It’s Time to Turn Down the Heat

Our current political divide isn’t caused by a historic struggle or time of strife. Which actually makes it harder for us to find our way back.
April 15, 2019
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(Photo by Elijah Nouvelage/Getty Images)

The numbers are intimidating: According to Pew Research, 53 percent of Americans feel that it is stressful to discuss politics with those across the partisan divide, and 63 percent believe, after such conversations, that they have less in common with political opponents than they had previously thought. Indeed, more Americans judge that the deepest social divide in America is across political identity—more so than across racial, class, generational or urban/rural groups.

Such statistics have prompted myriad hot takes lamenting our current and woeful state of affairs. Yet, anyone with minimal consideration of American history knows that the current level of partisan hostility is relatively moderate. We are not in the midst of a civil war, nor the racial and anti-war upheavals of the 1960s. There is no Preston Brooks caning his colleague in the Senate. Trump’s labeling the media the “enemy of the people” frustrates many, but there are no new restrictions on the freedom of the press. Undeniably, there are numerous instances in American history when violence, social animosity, and political intrigues were considerably more grotesque than they are today.

Nevertheless, there is something deeply troubling—and unique—about this era of divisiveness. The paramount difference is that today’s expanding divide is driven by little substantive economic or cultural substance. While past partisan tension was induced by deep socio-political rifts—from racism and slavery to concerns regarding the meddling of foreign threats–today’s divisiveness lacks a foundation in genuine problems.

One would find it difficult to outline either side’s objectives. No master plan or even competing strategies exist. The loudest voices on the left reflexively but unabashedly want to tear down nearly every traditional economic and cultural structure not because there truly are innate problems within these structures, but because that is what the left has done since it emerged as a political force. The angst and the destruction are for their own sake, utterly detached from any objective underlying deficiency.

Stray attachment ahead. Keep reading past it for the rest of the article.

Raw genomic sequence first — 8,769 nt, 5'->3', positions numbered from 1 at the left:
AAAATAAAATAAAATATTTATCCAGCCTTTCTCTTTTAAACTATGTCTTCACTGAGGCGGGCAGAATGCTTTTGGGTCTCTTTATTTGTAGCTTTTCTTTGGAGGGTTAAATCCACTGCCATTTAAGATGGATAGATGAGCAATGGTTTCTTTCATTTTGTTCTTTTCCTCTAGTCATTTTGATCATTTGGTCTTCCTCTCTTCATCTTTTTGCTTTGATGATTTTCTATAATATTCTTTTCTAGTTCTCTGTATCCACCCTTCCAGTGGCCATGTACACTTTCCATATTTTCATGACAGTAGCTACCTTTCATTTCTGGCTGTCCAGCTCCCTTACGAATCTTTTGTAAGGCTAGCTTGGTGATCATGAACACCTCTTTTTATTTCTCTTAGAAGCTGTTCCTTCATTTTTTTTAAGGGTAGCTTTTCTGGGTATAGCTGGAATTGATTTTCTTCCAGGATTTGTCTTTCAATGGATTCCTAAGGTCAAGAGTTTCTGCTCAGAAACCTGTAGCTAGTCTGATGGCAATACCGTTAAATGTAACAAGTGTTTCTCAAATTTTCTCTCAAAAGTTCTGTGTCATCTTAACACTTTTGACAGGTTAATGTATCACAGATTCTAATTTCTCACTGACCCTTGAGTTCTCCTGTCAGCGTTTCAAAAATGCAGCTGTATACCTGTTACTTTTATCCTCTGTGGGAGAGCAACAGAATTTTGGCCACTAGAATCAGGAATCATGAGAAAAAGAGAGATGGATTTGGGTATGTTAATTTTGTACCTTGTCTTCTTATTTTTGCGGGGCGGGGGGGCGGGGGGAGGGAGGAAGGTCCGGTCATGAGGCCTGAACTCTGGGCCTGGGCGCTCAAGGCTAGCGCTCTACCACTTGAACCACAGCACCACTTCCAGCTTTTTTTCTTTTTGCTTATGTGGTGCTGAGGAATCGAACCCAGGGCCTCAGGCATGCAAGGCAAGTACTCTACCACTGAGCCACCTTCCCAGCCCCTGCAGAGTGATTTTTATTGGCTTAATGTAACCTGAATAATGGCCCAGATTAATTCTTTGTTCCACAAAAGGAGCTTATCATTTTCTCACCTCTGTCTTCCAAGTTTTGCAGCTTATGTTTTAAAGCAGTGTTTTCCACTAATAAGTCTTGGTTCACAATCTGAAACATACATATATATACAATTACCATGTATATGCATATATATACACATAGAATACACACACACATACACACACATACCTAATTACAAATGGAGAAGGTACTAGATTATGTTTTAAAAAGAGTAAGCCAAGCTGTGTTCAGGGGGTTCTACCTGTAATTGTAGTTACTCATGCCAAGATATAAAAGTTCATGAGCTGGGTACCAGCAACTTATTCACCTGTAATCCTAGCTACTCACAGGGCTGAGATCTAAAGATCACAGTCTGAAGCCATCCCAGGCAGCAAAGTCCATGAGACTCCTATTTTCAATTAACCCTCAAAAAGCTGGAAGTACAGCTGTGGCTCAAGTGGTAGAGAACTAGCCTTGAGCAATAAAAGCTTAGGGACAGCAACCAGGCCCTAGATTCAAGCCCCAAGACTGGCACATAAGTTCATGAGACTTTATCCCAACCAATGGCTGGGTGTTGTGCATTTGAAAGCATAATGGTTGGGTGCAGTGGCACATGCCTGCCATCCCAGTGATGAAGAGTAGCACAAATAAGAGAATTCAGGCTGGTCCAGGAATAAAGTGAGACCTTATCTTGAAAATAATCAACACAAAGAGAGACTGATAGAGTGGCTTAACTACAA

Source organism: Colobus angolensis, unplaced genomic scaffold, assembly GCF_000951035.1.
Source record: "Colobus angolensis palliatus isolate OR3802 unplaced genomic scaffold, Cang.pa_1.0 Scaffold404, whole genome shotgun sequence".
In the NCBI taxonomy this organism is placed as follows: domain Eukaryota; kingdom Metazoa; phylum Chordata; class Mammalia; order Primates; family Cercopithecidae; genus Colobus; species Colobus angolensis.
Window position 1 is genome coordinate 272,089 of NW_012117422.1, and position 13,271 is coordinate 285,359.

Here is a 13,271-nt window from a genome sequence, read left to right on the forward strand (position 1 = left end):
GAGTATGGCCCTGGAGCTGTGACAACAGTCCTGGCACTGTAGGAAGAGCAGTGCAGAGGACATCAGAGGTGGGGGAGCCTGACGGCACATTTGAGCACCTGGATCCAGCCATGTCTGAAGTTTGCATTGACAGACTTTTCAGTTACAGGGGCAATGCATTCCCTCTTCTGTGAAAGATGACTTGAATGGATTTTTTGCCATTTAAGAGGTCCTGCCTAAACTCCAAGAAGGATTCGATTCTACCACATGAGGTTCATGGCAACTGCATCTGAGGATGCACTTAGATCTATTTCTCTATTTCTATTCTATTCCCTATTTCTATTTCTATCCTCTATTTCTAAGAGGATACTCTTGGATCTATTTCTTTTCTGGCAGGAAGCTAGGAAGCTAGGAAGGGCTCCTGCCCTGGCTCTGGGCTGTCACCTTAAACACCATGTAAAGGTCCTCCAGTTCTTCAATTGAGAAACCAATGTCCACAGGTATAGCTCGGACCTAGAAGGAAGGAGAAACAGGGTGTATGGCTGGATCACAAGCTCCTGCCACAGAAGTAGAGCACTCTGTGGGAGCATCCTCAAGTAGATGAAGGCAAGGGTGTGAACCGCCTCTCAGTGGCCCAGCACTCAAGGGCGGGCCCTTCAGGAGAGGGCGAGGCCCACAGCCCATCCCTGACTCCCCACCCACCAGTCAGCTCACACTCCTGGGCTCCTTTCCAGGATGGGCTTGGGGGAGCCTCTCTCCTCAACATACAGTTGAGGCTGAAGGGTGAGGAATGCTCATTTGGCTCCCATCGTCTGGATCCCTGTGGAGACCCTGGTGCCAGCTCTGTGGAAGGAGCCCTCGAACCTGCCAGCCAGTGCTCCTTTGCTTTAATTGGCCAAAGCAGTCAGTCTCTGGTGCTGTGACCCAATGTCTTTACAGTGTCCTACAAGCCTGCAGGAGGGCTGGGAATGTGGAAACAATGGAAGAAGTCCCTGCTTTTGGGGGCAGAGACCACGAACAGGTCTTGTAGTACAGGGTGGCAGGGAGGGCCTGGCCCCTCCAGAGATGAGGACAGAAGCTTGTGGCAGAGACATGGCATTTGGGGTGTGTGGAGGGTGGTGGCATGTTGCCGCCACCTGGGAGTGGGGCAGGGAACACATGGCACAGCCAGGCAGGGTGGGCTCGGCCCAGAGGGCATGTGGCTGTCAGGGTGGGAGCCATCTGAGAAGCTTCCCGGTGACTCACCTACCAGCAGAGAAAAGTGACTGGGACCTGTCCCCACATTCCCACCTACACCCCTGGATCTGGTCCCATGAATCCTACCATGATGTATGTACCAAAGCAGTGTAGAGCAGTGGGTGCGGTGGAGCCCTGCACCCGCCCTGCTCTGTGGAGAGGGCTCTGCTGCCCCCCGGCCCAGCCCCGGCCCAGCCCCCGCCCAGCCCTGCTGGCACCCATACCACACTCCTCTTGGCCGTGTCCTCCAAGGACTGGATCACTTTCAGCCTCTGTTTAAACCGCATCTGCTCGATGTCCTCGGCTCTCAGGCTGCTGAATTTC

But the right offers little in the way of a forward-looking program. Entitlements need to be fixed, but that is politically challenging. Obamacare has many problems, but the GOP has failed to repeal it numerous times. America’s constitutional structure continues to fray, but little concrete action has been taken to patch it. Instead, the only goal is to stop the left, even if it means jettisoning time-honored principles. Although vestiges of a principled defense of the old constitutional republicanism still exist on the right, the modus operandi has increasingly become “owning the libs.”

The lack of substantive problems stands in marked contrast to previous upheavals in American history. The objectives of the Civil War, for instance, were clear. The North first sought to preserve the Union and then later to abolish slavery. And while the Union had to crush the ideology of states’ rights alongside the Confederate army, it was ultimately a political compromise that (albeit imperfectly) brought the nation back together. Likewise, the civil rights movement sought to correct many of the injustices of the antebellum period. Once achieved, the heat of the 1960s and 1970s was able to subside.

From an objective perspective, contemporary America is experiencing high points across myriad issues. It is difficult to dispute that economy, race-relations, and foreign security, among other matters, are near or at their zenith. Real GDP per capita reached $57,170 in the fourth quarter of 2018, the highest level ever and nearly 16 percent higher than the post-Great Recession low a decade ago.